A student recently asked me, “What does creative writing have to do with ‘real’ writing?” I thought this was a fair question in its critical innocence and tone of wonder. She was respectful in her inquiry and her question led to a thoughtful discussion, in which we questioned together process and thought, why we need or want to look at life, events and objects around us, gather deeper meaning. We questioned why we might want to explore those very serious critical observations, experiences, creatively.
However, can’t we just take information or an experience as it is in its most literal form and accept that “as is”, and write accordingly? We could, and we often do. But what if there is more information to capture; and what if we can deliver that information in a different way, wouldn’t that be worth exploring? This student looked puzzled, straddled between usually doing the bare minimum, “I will write what I am told,” to wondering about possibility, “what if there is more I can say?” Maybe creative writing is that “as is” but with a twist, where a writer (someone writing) is looking, really looking at something, trying to capture that information, experience, object, with detail and fervor.
There is room for creative writing in our academic, journalistic, literal, and concrete spaces. However, I have observed that the expectation for writing in K-12 school, allows little room for use of creative devices in formalized writing. There is traditional practice in how writing is often taught in school (if there is time and space to teach writing at all) that looks at creativity as not an appropriate device to use in formalized writing. However, that is dramatically changing in professional writing, as many writers have discovered that creative techniques and devices can enhance formalized writing, making it more interesting and engaging to readers.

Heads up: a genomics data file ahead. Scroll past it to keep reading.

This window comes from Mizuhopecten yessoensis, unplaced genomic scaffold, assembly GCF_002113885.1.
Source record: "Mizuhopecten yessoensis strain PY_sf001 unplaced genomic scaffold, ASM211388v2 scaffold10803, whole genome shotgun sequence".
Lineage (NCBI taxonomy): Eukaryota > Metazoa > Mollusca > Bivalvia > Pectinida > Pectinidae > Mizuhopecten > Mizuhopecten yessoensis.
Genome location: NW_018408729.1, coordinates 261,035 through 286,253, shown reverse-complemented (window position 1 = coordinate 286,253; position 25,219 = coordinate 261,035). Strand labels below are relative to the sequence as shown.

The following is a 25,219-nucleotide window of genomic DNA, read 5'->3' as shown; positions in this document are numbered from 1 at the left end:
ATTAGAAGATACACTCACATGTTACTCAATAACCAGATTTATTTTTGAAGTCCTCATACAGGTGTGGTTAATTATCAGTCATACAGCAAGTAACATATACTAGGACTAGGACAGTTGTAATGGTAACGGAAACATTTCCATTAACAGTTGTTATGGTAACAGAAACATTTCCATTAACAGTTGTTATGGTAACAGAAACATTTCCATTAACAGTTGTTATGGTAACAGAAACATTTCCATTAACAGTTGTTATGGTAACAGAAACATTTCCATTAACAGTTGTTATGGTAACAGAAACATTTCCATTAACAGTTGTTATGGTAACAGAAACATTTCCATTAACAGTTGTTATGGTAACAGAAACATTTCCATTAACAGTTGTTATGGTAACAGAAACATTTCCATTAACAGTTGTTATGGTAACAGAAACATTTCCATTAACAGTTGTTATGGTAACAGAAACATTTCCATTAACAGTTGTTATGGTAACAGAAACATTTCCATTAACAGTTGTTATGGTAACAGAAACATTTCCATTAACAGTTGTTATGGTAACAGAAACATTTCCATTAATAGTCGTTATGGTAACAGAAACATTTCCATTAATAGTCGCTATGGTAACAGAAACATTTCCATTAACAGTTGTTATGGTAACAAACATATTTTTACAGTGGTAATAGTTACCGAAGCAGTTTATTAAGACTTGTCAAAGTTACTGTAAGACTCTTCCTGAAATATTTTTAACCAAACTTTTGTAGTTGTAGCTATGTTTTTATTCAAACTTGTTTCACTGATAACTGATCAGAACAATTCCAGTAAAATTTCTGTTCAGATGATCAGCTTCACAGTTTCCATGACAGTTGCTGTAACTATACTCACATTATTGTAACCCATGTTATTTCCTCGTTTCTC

So why does creative writing matter? Perhaps because creativity matters in many fields and disciplines. Creativity has this way of thinking, knowing, questioning, and interacting with the world around us. That student and I talked about how creative writing is just one creative process and path. Creative writing allows a writer to slow down, observe, question, wonder, and capture that wonderment in words, call it by name, see it in as much sensory detail as an experience or object will allow. Creativity will take an experience, an idea, or an object and connect with it in such a way that whatever the medium (ink, paint, dance, music, photograph), it opens up a pathway to conversation, connection, and meaning-making. As Kay Ryan suggests, this process is not a “frail experience”, not something the artist or anyone just does to fill time.
The difficulty for me in writing—among the difficulties—is to write language that can work quietly on a page for a reader who doesn’t hear anything. Now for that, one has to work very carefully with what is in between the words.